This is a very popular location, but is sometimes difficult to access due to tide conditions. Whitby yields many ammonites, reptiles and shells, and is also famous for jet, which is the fossilised wood of monkey trees and used in jewellery. However, you can encounter a lot of competition at Whitby in your search for fossils.


♦ Access this location from the East Pier at Whitby. However, this can only be done about three to four hours after high tide and you must ensure you return in good time.
♦ Ref: 54.49101°N, 0.60788°W


FIND FREQUENCY: ♦♦♦♦♦ – Whitby yields excellent ammonite specimens and dinosaur/reptile remains, but attracts a lot of collectors. The best time to collect is during winter storms or scouring conditions.
CHILDREN: ♦ – Due to the dangerous access to this location, young children should not visit the beach at Whitby.
ACCESS: ♦♦♦ – Access is made from Whitby’s East Pier. You will need to wait until you can get round, as the tide comes very high and you must ensure you can return in good time.
TYPE: – Most fossils can be found on the foreshore at Whitby, especially after storms or scouring conditions, within nodules or loose within the areas of shingle and shale. However, fossils are also commonly found in the cliff and on the scree slopes, either in nodules or loose.


Most fossils can be found in foreshore nodules or loose within the shingle. However, bones can also be found in the cliff face and in large nodules. The best area to collect is the foreshore. Look for nodules with ammonites in. Often, these have the sides of the ammonite showing around the edges of the nodule. Note that nodules can often be found trapped under rocks. Also, examine the cliff face about one metre above beach level, as reptile remains can be found in this bed.

The beds past the coastguard station and exposed on the foreshore have large blocks of fine-grained sandstone with concretions of sideritic mudstone. This is the famous Whitby Plant Bed and is full of superb plants.

The Whitby Mudstone and Alum Shales are exposed on the highest part of the shore and at the foot of the cliff. These contain fossil wood and pyritic mudstone, which is full of poor grade (crushed) jet and the small bivalve, Dacryomya ovum. Above this are the Cement Shales, overlain by the Dogger and Saltwick Formations. Further round below the coastguard station, the beds occasionally yield reptile remains.

Past the coastguard station, the Alum Shale Member is rich with bivalves (Dacryomya ovum and Pleuromya sp.) and ammonites (Dactylioceras and Hildoceras). Many of the ammonites have the middles missing. Reptile remains can also be found in the cliff face or washed out during high tides.

At the small bay, the Dogger Formation reaches beach level. The famous Whitby Plant Beds here yields fossil plants (Williamsonia, Baieria, Coniopteris and Czechanowskia).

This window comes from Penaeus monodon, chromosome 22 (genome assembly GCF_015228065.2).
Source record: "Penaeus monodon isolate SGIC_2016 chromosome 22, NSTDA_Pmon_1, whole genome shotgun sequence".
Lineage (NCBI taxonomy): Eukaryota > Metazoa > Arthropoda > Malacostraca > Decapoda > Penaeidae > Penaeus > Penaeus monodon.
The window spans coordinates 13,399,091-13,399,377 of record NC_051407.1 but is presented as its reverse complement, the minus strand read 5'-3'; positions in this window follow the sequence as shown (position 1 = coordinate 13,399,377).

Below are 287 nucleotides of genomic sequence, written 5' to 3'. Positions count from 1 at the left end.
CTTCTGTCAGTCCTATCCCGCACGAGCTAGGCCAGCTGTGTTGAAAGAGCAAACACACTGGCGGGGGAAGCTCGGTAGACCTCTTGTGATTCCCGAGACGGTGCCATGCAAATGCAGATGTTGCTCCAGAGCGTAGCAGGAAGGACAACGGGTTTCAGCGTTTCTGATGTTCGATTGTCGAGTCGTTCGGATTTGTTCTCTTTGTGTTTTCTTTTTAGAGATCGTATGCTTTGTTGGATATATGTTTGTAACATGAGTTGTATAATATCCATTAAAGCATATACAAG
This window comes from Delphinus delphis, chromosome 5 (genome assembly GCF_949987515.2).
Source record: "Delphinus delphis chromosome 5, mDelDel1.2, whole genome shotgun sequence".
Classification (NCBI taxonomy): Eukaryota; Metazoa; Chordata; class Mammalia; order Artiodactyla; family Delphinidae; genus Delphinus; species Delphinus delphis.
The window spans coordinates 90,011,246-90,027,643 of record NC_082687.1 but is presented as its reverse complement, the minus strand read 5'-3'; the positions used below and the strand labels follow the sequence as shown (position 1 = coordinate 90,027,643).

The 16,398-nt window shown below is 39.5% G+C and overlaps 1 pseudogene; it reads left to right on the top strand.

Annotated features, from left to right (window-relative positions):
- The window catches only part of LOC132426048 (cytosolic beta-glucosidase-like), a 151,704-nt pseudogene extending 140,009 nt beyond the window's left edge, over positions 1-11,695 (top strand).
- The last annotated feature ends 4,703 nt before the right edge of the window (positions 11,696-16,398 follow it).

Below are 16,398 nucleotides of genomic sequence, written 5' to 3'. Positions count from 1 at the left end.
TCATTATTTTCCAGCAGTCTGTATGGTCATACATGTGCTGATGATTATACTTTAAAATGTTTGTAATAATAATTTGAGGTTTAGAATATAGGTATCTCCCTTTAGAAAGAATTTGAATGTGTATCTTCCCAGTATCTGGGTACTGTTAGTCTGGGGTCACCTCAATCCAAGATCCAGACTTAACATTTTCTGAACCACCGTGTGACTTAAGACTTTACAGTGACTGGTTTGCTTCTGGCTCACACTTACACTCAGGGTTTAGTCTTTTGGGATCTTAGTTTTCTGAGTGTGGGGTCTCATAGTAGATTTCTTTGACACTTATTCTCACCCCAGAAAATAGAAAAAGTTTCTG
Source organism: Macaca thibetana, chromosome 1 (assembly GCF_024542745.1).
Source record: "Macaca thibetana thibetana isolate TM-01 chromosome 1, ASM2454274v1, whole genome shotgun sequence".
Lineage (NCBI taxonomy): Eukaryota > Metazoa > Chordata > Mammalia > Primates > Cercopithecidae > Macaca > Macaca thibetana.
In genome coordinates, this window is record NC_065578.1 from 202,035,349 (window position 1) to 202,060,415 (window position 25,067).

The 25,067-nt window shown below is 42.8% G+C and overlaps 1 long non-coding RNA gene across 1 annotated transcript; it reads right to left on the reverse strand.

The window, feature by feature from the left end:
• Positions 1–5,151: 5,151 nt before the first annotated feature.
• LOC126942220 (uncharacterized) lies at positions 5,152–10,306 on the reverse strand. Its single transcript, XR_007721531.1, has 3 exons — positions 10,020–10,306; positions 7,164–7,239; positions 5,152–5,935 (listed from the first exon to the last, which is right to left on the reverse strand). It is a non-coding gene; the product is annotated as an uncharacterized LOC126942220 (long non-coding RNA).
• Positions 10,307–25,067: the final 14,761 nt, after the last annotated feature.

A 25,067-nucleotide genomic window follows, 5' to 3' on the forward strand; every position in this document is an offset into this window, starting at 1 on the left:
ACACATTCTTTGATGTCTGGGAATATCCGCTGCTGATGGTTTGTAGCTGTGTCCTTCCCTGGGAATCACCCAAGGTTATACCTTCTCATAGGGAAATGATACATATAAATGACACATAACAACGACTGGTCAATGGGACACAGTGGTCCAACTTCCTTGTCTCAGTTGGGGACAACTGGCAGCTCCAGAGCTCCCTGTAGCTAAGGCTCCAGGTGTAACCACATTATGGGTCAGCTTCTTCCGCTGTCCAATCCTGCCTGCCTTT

The Whitby Mudstone Formation’s Alum Shale Member is exposed on the highest part of the shore and at the foot of the cliff. The Alum Shale is a mudstone; grey, non-bituminous, with common layers of grey calcareous concretions particularly in the lower (Hard Shale Beds) and upper (Cement Shale Beds) parts; the median part (Main Alum Shale) is softer, less silty and generally less calcareous, and weathers pale grey and yellow; fossils including ammonites, bivalves and belemnites common throughout.

The upper bed of the Whitby Mudstone, the Cement Shales, is overlain by the Dogger Formation and Saltwick Formation. At the top of the section, the Eller Beck Formation typically comprises marine ironstone, sandstone and mudstone.

East Cliff is made up of dark grey, highly fossiliferous shales from the Whitby Mudstone Formation (of Toarcian age from the Lower Jurassic).



Common sense when collecting at all locations should be used and knowledge of tide times is essential. It is very easy to get cut off at Whitby, as the sea always reaches the base of the cliff. You should ensure you return before the tide turns. Also be aware of sticky areas on the slippages, as it is easy to get stuck, especially after rain.


Most of the fossils can be found in foreshore nodules or loose within the shingle, however bones can also be found in the cliff face and in large nodules. You will need to take a pick and hammer for both instances.


This site is a site of special scientific interest (SSSI). This means you can visit the site, but hammering the bedrock is not permitted. For full information about the reasons for the status of the site and restrictions, download the PDF from Natural England.

It is important to follow our ‘Code of Conduct’ when collecting fossils or visiting any site. Please also read our ‘Terms and Conditions


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